Anyway, what it all adds up to and balances out as is an average Doctor Who story. Right alongside Gatiss’ The Idiot's Lantern. Make no mistake, average is better than bad, but it’s also unfortunately more forgettable. Indistinctly average, I suppose. So I suspect that by season’s end, this one will have faded in the mix and we will be left with the usual bipolar episodes characterising this year’s (so far uneven) memories.

It’s always a less than encouraging sign when you’re left more excited by the Next Week trailer than the preceding episode and sadly – despite all of Hitler’s comedy clout - that’s been the case for the past two weeks now. White robots, white backdrops, sword-wielding Amy, fantastical setting – are we due a revisit to the Land Of Fiction?

At this stage, a straightforward remake of The Mind Robber would feel like the series upping its game. It could use some magic about now.

SAF

2 comments:

Amethyst Greye Alexander said...

My dear, wonderful, lovely Simes, I must disagree with you. While I know I am--in comparison to your vast Whovian experiences--a Whobie (Who newbie--cute, huh?), I found this week's episode completely boring and completely unoriginal. In fact, I used it as the background noise while I freshened by dye job.

You'd think being a girls who has been terrified of certain types of dolls ever since the age of seven when she unfortunately was allowed to watch CHILD'S PLAY, this dollie ep would scare the pants off me. Not so, and furthermore, the idea of a extraterrestrially possessed child with a demon-Dad-fueled closet monster creeped me out WAAAAY more.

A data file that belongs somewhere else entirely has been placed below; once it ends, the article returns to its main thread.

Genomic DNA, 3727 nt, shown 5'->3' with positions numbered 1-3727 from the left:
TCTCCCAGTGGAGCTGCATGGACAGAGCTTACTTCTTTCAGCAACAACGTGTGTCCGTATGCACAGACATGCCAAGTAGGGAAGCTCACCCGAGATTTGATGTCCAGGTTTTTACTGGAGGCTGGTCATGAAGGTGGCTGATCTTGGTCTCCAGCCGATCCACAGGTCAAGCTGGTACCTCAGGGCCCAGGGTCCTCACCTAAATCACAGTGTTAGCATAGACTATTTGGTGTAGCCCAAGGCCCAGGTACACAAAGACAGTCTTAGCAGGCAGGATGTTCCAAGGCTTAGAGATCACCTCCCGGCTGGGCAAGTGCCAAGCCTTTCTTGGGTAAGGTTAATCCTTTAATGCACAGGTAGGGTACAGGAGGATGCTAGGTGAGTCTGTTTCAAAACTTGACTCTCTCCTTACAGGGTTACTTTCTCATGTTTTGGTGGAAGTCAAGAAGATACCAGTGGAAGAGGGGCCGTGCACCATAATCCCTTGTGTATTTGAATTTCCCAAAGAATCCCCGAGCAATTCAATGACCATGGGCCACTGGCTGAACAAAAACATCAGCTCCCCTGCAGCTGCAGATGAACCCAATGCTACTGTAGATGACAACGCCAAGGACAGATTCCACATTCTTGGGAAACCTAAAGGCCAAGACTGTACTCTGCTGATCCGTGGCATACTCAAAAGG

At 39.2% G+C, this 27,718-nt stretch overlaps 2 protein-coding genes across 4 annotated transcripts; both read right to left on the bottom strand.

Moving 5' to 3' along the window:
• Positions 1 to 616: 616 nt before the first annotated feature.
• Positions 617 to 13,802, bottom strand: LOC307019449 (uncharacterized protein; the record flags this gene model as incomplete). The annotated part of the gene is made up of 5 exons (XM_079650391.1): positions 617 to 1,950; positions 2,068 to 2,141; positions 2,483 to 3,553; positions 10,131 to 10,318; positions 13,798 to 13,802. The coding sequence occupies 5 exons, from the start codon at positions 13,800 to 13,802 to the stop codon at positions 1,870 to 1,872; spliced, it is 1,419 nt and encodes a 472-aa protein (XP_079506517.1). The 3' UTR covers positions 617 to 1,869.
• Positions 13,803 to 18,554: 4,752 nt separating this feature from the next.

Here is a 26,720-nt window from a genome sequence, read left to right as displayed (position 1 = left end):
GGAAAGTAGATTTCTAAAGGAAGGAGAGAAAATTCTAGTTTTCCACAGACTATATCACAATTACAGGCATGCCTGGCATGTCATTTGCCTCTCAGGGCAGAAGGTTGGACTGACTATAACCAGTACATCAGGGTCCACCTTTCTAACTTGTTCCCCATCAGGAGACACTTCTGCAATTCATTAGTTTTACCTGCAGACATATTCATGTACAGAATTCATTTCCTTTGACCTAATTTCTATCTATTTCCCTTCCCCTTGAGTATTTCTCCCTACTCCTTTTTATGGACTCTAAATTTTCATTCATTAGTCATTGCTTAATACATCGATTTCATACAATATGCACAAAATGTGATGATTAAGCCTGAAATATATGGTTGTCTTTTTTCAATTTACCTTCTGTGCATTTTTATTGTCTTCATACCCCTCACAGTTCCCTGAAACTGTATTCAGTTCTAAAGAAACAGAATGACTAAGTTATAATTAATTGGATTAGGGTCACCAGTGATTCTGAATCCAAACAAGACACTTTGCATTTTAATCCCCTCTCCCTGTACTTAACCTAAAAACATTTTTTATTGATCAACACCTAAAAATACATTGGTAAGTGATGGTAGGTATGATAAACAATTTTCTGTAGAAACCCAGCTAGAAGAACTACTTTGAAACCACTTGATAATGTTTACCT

Maybe it's because I have my own Daddy issues, or because I have children and my greatest fear is bad stuff happening to them, but E.T. Chloe Webber ratcheted up my heart rate far higher than Cuckoo George and his zipped-lipped splinter posse. For me, the mom's terror, Chloe's need, and the looming, clock-ticking-down promise of abusive dad bursting through a flimsy door beat the crap out of George's idiot, gelatinous father, who couldn't even be relied upon to give a convincing, "MY SON!" where needed.

As for the ephemeral floaty alien in FEAR HER, and The Doctor's Olympic contributions, I kind of needed something beautifully fragile and something hopeful (corny as it was) after the tension of the preceding 35 minutes.

And as a side note, FEAR HER is Middle Son's favorite episode.

SAF said...

Vive la difference, that's what I say, Ames. Scares are inevitably going to be subjective. But what most impresses me is that Fear Her left such a mark on you. Fair to say, I haven't seen it since first broadcast and I suspect that given a similar stretch of time, Night Terrors will fade just as much in my memory. Maybe one day I can be induced to rewatch Fear Her, but in the meantime you know your disagreements are always welcome here! :-)